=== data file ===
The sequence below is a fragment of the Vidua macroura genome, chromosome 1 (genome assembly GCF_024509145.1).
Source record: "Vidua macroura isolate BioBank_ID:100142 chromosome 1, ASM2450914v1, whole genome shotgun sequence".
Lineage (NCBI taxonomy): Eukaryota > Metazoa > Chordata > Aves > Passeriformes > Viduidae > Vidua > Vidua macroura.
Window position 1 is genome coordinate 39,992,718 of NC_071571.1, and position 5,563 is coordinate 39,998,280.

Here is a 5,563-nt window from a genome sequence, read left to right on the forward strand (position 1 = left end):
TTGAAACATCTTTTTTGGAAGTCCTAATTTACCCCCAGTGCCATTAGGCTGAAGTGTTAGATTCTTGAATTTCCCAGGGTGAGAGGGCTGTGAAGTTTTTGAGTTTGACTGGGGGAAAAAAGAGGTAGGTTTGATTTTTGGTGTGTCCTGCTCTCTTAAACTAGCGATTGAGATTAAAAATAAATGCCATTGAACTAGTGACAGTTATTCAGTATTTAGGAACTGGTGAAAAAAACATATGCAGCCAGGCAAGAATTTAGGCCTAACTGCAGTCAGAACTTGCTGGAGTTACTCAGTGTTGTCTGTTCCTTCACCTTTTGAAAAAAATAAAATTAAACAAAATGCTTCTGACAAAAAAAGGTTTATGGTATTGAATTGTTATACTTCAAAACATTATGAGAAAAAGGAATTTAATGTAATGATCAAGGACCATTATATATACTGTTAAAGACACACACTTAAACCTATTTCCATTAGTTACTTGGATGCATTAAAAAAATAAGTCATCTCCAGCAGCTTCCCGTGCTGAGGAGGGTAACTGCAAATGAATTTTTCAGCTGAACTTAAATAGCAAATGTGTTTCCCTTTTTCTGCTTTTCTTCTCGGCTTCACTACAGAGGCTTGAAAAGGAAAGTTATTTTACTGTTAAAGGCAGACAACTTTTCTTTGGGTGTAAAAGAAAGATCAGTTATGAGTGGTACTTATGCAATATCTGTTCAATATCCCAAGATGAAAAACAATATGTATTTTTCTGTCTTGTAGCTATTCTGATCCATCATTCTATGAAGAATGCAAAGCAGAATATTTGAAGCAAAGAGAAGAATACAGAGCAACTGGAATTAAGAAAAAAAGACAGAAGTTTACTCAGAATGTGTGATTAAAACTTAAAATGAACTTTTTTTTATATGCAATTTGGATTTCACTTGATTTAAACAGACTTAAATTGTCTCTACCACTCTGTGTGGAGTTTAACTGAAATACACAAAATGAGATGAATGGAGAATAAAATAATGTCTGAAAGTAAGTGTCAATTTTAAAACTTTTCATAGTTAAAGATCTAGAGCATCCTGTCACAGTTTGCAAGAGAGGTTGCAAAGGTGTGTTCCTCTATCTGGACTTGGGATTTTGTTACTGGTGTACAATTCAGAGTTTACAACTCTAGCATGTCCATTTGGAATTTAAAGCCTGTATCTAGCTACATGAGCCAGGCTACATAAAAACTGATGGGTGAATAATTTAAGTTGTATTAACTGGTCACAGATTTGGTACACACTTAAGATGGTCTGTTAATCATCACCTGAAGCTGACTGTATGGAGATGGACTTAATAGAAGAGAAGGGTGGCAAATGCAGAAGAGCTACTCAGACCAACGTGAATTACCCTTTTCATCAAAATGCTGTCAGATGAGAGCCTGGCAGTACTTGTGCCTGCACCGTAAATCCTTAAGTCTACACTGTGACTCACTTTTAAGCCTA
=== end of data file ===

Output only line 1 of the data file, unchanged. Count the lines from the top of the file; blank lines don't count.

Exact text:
The sequence below is a fragment of the Vidua macroura genome, chromosome 1 (genome assembly GCF_024509145.1).